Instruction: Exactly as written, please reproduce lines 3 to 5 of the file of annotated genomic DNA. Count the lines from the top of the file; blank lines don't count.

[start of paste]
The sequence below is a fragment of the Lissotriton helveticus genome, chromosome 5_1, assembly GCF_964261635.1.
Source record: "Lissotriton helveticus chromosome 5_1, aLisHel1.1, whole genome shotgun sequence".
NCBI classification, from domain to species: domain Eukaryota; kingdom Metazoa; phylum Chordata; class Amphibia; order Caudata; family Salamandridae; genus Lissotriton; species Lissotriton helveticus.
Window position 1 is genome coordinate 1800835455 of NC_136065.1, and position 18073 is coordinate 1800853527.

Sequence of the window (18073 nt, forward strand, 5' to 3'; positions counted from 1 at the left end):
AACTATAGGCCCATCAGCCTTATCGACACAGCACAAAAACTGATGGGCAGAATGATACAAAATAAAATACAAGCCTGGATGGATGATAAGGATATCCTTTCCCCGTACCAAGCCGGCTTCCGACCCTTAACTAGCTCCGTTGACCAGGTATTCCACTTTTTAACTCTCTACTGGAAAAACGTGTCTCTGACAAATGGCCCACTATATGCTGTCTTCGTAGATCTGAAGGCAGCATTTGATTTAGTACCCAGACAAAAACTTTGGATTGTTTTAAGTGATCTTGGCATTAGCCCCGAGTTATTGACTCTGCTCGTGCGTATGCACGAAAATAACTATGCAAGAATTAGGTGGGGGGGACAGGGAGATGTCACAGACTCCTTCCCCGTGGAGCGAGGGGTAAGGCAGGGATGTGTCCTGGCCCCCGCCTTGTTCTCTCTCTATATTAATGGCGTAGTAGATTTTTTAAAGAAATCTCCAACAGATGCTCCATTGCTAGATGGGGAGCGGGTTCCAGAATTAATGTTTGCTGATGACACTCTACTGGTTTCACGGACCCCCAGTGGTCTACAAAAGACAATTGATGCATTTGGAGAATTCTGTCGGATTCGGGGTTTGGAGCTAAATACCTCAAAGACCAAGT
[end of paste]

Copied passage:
NCBI classification, from domain to species: domain Eukaryota; kingdom Metazoa; phylum Chordata; class Amphibia; order Caudata; family Salamandridae; genus Lissotriton; species Lissotriton helveticus.
Window position 1 is genome coordinate 1800835455 of NC_136065.1, and position 18073 is coordinate 1800853527.

Sequence of the window (18073 nt, forward strand, 5' to 3'; positions counted from 1 at the left end):